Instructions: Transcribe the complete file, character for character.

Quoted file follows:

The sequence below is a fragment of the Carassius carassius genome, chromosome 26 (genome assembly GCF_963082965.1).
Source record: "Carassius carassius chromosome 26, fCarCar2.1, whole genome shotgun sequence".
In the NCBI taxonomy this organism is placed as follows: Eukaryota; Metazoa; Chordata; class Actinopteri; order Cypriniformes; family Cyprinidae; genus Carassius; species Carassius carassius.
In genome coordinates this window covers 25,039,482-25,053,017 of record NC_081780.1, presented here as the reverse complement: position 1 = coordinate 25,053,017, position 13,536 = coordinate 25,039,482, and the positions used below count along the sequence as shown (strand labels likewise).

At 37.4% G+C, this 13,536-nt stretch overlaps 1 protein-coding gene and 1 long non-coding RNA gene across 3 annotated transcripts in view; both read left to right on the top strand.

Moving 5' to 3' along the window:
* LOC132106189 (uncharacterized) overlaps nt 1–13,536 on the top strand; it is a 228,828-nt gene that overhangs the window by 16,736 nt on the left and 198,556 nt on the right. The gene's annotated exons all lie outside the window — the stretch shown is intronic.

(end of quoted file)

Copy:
The sequence below is a fragment of the Carassius carassius genome, chromosome 26 (genome assembly GCF_963082965.1).
Source record: "Carassius carassius chromosome 26, fCarCar2.1, whole genome shotgun sequence".
In the NCBI taxonomy this organism is placed as follows: Eukaryota; Metazoa; Chordata; class Actinopteri; order Cypriniformes; family Cyprinidae; genus Carassius; species Carassius carassius.
In genome coordinates this window covers 25,039,482-25,053,017 of record NC_081780.1, presented here as the reverse complement: position 1 = coordinate 25,053,017, position 13,536 = coordinate 25,039,482, and the positions used below count along the sequence as shown (strand labels likewise).

At 37.4% G+C, this 13,536-nt stretch overlaps 1 protein-coding gene and 1 long non-coding RNA gene across 3 annotated transcripts in view; both read left to right on the top strand.

Moving 5' to 3' along the window:
* LOC132106189 (uncharacterized) overlaps nt 1–13,536 on the top strand; it is a 228,828-nt gene that overhangs the window by 16,736 nt on the left and 198,556 nt on the right. The gene's annotated exons all lie outside the window — the stretch shown is intronic.